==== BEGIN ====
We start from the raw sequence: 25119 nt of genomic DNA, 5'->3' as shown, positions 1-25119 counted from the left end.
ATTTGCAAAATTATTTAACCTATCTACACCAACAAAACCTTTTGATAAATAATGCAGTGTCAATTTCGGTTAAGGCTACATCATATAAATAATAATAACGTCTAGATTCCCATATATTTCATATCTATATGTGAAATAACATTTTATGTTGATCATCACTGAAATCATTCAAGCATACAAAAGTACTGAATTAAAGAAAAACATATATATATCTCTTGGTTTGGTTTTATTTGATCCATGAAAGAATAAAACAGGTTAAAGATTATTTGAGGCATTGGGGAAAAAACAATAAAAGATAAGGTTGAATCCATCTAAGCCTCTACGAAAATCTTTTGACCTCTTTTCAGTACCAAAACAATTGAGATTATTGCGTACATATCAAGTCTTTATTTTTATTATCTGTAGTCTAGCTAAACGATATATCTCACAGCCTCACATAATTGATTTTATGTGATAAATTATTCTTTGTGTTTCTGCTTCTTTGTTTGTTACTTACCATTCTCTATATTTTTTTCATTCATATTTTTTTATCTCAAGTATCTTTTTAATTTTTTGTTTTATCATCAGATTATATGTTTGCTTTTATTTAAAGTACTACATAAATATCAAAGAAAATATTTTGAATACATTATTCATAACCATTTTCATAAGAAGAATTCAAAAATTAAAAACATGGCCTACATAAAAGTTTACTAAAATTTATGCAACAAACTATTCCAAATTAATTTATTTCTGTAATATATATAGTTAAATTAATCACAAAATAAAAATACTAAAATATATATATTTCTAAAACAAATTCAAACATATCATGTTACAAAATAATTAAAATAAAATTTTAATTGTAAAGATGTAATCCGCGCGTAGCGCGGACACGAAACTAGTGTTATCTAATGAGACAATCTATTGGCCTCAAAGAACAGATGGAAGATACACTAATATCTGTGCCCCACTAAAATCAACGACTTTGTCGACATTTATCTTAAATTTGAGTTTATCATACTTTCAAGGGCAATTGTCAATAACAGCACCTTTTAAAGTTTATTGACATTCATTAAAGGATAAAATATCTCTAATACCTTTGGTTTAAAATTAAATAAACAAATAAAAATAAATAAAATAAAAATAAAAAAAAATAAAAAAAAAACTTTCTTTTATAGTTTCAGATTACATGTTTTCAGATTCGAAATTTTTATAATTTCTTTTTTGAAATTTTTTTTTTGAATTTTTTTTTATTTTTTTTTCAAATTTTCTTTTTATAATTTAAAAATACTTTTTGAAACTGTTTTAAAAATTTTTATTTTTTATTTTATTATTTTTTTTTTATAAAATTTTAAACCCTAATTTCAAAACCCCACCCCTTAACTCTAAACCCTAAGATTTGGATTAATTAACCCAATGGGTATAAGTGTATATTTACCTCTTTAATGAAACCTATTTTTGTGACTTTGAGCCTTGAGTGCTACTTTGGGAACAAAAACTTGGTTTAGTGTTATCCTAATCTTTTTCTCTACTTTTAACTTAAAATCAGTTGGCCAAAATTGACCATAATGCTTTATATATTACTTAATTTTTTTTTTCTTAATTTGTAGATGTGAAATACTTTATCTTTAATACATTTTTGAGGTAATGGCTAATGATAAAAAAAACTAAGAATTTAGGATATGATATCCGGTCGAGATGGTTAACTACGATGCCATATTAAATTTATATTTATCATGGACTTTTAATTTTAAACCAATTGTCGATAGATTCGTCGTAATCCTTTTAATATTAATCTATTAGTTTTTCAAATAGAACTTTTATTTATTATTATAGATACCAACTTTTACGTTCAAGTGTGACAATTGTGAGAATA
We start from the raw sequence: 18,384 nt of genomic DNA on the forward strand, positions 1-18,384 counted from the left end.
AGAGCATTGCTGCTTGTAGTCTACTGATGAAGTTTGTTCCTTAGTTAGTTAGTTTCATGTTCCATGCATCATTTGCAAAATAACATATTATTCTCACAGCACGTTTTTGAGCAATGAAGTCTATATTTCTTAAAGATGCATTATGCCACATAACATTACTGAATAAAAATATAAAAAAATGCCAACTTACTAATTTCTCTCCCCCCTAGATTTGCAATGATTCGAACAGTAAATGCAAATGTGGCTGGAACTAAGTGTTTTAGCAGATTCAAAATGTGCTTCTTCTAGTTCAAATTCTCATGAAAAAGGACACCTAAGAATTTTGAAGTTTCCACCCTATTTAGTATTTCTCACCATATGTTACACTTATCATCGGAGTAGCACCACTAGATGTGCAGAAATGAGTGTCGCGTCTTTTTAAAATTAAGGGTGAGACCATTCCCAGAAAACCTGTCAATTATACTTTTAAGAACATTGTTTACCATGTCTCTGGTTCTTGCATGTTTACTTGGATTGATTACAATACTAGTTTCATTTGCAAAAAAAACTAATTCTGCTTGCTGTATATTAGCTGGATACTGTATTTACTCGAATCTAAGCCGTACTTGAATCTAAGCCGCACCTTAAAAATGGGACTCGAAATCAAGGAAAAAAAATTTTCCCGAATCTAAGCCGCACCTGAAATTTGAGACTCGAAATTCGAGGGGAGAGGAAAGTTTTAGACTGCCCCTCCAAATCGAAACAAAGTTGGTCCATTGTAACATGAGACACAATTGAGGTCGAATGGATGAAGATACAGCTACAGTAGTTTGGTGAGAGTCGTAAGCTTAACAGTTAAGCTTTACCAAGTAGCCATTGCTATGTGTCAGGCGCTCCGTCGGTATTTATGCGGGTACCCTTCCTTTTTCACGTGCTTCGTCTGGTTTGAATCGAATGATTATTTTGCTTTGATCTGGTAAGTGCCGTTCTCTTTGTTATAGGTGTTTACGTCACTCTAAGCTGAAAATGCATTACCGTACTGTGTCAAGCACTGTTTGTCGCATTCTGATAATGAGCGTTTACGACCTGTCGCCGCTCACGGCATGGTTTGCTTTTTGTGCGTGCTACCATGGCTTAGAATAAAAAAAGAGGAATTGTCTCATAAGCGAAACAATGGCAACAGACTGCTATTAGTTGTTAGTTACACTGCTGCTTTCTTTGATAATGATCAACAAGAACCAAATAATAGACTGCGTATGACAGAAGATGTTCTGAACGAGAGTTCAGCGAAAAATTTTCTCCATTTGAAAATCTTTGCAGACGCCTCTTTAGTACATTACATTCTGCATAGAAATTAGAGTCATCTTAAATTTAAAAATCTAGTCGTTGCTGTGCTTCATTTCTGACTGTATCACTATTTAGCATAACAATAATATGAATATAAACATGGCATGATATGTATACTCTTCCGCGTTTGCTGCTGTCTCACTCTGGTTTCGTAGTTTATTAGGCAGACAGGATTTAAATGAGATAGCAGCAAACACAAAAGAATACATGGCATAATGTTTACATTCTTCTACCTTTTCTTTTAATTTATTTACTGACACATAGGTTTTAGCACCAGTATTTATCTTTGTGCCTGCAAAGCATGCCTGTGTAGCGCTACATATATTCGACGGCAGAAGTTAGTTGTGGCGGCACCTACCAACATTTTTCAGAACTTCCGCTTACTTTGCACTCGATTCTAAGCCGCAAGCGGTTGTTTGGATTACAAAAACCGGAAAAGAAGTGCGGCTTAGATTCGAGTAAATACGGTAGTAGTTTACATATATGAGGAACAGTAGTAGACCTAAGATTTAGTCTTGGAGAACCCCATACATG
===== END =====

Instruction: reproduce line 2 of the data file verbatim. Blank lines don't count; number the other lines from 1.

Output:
ATTTGCAAAATTATTTAACCTATCTACACCAACAAAACCTTTTGATAAATAATGCAGTGTCAATTTCGGTTAAGGCTACATCATATAAATAATAATAACGTCTAGATTCCCATATATTTCATATCTATATGTGAAATAACATTTTATGTTGATCATCACTGAAATCATTCAAGCATACAAAAGTACTGAATTAAAGAAAAACATATATATATCTCTTGGTTTGGTTTTATTTGATCCATGAAAGAATAAAACAGGTTAAAGATTATTTGAGGCATTGGGGAAAAAACAATAAAAGATAAGGTTGAATCCATCTAAGCCTCTACGAAAATCTTTTGACCTCTTTTCAGTACCAAAACAATTGAGATTATTGCGTACATATCAAGTCTTTATTTTTATTATCTGTAGTCTAGCTAAACGATATATCTCACAGCCTCACATAATTGATTTTATGTGATAAATTATTCTTTGTGTTTCTGCTTCTTTGTTTGTTACTTACCATTCTCTATATTTTTTTCATTCATATTTTTTTATCTCAAGTATCTTTTTAATTTTTTGTTTTATCATCAGATTATATGTTTGCTTTTATTTAAAGTACTACATAAATATCAAAGAAAATATTTTGAATACATTATTCATAACCATTTTCATAAGAAGAATTCAAAAATTAAAAACATGGCCTACATAAAAGTTTACTAAAATTTATGCAACAAACTATTCCAAATTAATTTATTTCTGTAATATATATAGTTAAATTAATCACAAAATAAAAATACTAAAATATATATATTTCTAAAACAAATTCAAACATATCATGTTACAAAATAATTAAAATAAAATTTTAATTGTAAAGATGTAATCCGCGCGTAGCGCGGACACGAAACTAGTGTTATCTAATGAGACAATCTATTGGCCTCAAAGAACAGATGGAAGATACACTAATATCTGTGCCCCACTAAAATCAACGACTTTGTCGACATTTATCTTAAATTTGAGTTTATCATACTTTCAAGGGCAATTGTCAATAACAGCACCTTTTAAAGTTTATTGACATTCATTAAAGGATAAAATATCTCTAATACCTTTGGTTTAAAATTAAATAAACAAATAAAAATAAATAAAATAAAAATAAAAAAAAATAAAAAAAAAACTTTCTTTTATAGTTTCAGATTACATGTTTTCAGATTCGAAATTTTTATAATTTCTTTTTTGAAATTTTTTTTTTGAATTTTTTTTTATTTTTTTTTCAAATTTTCTTTTTATAATTTAAAAATACTTTTTGAAACTGTTTTAAAAATTTTTATTTTTTATTTTATTATTTTTTTTTTATAAAATTTTAAACCCTAATTTCAAAACCCCACCCCTTAACTCTAAACCCTAAGATTTGGATTAATTAACCCAATGGGTATAAGTGTATATTTACCTCTTTAATGAAACCTATTTTTGTGACTTTGAGCCTTGAGTGCTACTTTGGGAACAAAAACTTGGTTTAGTGTTATCCTAATCTTTTTCTCTACTTTTAACTTAAAATCAGTTGGCCAAAATTGACCATAATGCTTTATATATTACTTAATTTTTTTTTTCTTAATTTGTAGATGTGAAATACTTTATCTTTAATACATTTTTGAGGTAATGGCTAATGATAAAAAAAACTAAGAATTTAGGATATGATATCCGGTCGAGATGGTTAACTACGATGCCATATTAAATTTATATTTATCATGGACTTTTAATTTTAAACCAATTGTCGATAGATTCGTCGTAATCCTTTTAATATTAATCTATTAGTTTTTCAAATAGAACTTTTATTTATTATTATAGATACCAACTTTTACGTTCAAGTGTGACAATTGTGAGAATA